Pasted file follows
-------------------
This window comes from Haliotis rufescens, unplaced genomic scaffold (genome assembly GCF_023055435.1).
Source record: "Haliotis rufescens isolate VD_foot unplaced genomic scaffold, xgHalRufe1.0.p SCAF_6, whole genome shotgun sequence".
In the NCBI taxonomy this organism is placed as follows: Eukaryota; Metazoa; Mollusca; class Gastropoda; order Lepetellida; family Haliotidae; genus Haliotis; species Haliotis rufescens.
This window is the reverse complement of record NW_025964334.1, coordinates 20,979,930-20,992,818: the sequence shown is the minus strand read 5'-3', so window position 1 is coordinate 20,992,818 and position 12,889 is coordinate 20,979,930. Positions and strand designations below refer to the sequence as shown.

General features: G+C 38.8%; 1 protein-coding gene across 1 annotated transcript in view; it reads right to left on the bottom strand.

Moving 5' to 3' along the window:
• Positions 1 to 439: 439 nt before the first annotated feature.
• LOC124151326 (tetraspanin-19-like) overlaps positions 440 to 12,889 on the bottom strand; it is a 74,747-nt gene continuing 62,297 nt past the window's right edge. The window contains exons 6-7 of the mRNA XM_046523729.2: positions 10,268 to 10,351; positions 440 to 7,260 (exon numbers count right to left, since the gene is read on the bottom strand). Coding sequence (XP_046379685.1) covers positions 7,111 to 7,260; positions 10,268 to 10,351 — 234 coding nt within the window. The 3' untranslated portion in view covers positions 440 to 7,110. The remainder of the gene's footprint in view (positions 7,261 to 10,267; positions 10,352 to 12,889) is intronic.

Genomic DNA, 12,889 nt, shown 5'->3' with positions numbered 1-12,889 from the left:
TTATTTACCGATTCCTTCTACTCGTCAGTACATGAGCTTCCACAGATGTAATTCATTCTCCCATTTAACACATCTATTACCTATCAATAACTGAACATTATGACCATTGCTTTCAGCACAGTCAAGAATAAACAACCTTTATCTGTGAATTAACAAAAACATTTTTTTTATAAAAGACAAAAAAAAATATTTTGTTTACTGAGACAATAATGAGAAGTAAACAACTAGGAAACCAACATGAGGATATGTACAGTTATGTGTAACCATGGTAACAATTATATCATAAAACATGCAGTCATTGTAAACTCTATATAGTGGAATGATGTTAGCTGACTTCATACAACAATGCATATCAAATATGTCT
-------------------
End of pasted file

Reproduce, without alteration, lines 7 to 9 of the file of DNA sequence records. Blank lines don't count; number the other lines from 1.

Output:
• Positions 1 to 439: 439 nt before the first annotated feature.
• LOC124151326 (tetraspanin-19-like) overlaps positions 440 to 12,889 on the bottom strand; it is a 74,747-nt gene continuing 62,297 nt past the window's right edge. The window contains exons 6-7 of the mRNA XM_046523729.2: positions 10,268 to 10,351; positions 440 to 7,260 (exon numbers count right to left, since the gene is read on the bottom strand). Coding sequence (XP_046379685.1) covers positions 7,111 to 7,260; positions 10,268 to 10,351 — 234 coding nt within the window. The 3' untranslated portion in view covers positions 440 to 7,110. The remainder of the gene's footprint in view (positions 7,261 to 10,267; positions 10,352 to 12,889) is intronic.

Genomic DNA, 12,889 nt, shown 5'->3' with positions numbered 1-12,889 from the left: